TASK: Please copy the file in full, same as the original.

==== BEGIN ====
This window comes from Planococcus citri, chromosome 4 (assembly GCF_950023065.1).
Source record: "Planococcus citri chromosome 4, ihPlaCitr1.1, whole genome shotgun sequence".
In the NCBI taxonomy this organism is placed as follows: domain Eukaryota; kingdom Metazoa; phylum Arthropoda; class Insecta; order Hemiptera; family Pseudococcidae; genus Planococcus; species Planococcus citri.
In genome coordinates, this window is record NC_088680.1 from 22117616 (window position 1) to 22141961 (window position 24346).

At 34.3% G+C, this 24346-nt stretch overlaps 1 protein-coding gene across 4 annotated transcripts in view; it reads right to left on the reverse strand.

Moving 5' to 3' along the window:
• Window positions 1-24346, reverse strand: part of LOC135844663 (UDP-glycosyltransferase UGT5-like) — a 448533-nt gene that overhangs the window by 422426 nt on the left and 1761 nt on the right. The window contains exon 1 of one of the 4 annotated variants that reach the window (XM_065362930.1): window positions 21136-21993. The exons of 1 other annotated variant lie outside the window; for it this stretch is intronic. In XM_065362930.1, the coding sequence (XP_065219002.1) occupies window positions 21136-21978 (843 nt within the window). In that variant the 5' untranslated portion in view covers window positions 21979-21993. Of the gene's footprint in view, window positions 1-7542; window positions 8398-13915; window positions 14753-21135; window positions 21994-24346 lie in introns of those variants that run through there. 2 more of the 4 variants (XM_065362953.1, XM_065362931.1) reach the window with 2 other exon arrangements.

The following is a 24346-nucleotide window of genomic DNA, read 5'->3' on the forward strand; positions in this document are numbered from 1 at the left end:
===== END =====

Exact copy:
This window comes from Planococcus citri, chromosome 4 (assembly GCF_950023065.1).
Source record: "Planococcus citri chromosome 4, ihPlaCitr1.1, whole genome shotgun sequence".
In the NCBI taxonomy this organism is placed as follows: domain Eukaryota; kingdom Metazoa; phylum Arthropoda; class Insecta; order Hemiptera; family Pseudococcidae; genus Planococcus; species Planococcus citri.
In genome coordinates, this window is record NC_088680.1 from 22117616 (window position 1) to 22141961 (window position 24346).

At 34.3% G+C, this 24346-nt stretch overlaps 1 protein-coding gene across 4 annotated transcripts in view; it reads right to left on the reverse strand.

Moving 5' to 3' along the window:
• Window positions 1-24346, reverse strand: part of LOC135844663 (UDP-glycosyltransferase UGT5-like) — a 448533-nt gene that overhangs the window by 422426 nt on the left and 1761 nt on the right. The window contains exon 1 of one of the 4 annotated variants that reach the window (XM_065362930.1): window positions 21136-21993. The exons of 1 other annotated variant lie outside the window; for it this stretch is intronic. In XM_065362930.1, the coding sequence (XP_065219002.1) occupies window positions 21136-21978 (843 nt within the window). In that variant the 5' untranslated portion in view covers window positions 21979-21993. Of the gene's footprint in view, window positions 1-7542; window positions 8398-13915; window positions 14753-21135; window positions 21994-24346 lie in introns of those variants that run through there. 2 more of the 4 variants (XM_065362953.1, XM_065362931.1) reach the window with 2 other exon arrangements.

The following is a 24346-nucleotide window of genomic DNA, read 5'->3' on the forward strand; positions in this document are numbered from 1 at the left end: